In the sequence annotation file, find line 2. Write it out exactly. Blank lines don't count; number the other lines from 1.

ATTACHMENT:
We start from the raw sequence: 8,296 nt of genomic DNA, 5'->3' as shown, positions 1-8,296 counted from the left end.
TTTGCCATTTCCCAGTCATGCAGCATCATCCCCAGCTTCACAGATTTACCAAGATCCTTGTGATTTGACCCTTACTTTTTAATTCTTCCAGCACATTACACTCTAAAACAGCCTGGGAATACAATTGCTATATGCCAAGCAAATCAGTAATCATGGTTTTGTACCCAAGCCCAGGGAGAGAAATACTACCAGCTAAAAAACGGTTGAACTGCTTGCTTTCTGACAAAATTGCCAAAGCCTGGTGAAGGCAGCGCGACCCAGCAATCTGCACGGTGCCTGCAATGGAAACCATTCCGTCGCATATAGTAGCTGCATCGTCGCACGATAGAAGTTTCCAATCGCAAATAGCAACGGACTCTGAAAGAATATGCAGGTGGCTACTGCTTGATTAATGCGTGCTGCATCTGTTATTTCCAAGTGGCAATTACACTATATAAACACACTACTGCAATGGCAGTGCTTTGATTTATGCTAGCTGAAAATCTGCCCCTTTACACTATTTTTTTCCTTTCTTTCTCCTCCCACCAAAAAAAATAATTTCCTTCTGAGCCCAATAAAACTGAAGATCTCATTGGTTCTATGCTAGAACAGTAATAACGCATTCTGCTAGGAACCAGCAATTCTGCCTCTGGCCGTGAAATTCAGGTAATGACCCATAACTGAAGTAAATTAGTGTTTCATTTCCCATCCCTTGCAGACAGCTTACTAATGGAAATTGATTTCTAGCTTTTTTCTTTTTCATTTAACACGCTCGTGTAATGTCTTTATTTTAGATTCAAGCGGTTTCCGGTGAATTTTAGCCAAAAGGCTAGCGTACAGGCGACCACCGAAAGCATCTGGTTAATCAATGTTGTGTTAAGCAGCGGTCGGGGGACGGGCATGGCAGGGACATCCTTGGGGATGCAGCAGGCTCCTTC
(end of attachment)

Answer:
TTTGCCATTTCCCAGTCATGCAGCATCATCCCCAGCTTCACAGATTTACCAAGATCCTTGTGATTTGACCCTTACTTTTTAATTCTTCCAGCACATTACACTCTAAAACAGCCTGGGAATACAATTGCTATATGCCAAGCAAATCAGTAATCATGGTTTTGTACCCAAGCCCAGGGAGAGAAATACTACCAGCTAAAAAACGGTTGAACTGCTTGCTTTCTGACAAAATTGCCAAAGCCTGGTGAAGGCAGCGCGACCCAGCAATCTGCACGGTGCCTGCAATGGAAACCATTCCGTCGCATATAGTAGCTGCATCGTCGCACGATAGAAGTTTCCAATCGCAAATAGCAACGGACTCTGAAAGAATATGCAGGTGGCTACTGCTTGATTAATGCGTGCTGCATCTGTTATTTCCAAGTGGCAATTACACTATATAAACACACTACTGCAATGGCAGTGCTTTGATTTATGCTAGCTGAAAATCTGCCCCTTTACACTATTTTTTTCCTTTCTTTCTCCTCCCACCAAAAAAAATAATTTCCTTCTGAGCCCAATAAAACTGAAGATCTCATTGGTTCTATGCTAGAACAGTAATAACGCATTCTGCTAGGAACCAGCAATTCTGCCTCTGGCCGTGAAATTCAGGTAATGACCCATAACTGAAGTAAATTAGTGTTTCATTTCCCATCCCTTGCAGACAGCTTACTAATGGAAATTGATTTCTAGCTTTTTTCTTTTTCATTTAACACGCTCGTGTAATGTCTTTATTTTAGATTCAAGCGGTTTCCGGTGAATTTTAGCCAAAAGGCTAGCGTACAGGCGACCACCGAAAGCATCTGGTTAATCAATGTTGTGTTAAGCAGCGGTCGGGGGACGGGCATGGCAGGGACATCCTTGGGGATGCAGCAGGCTCCTTC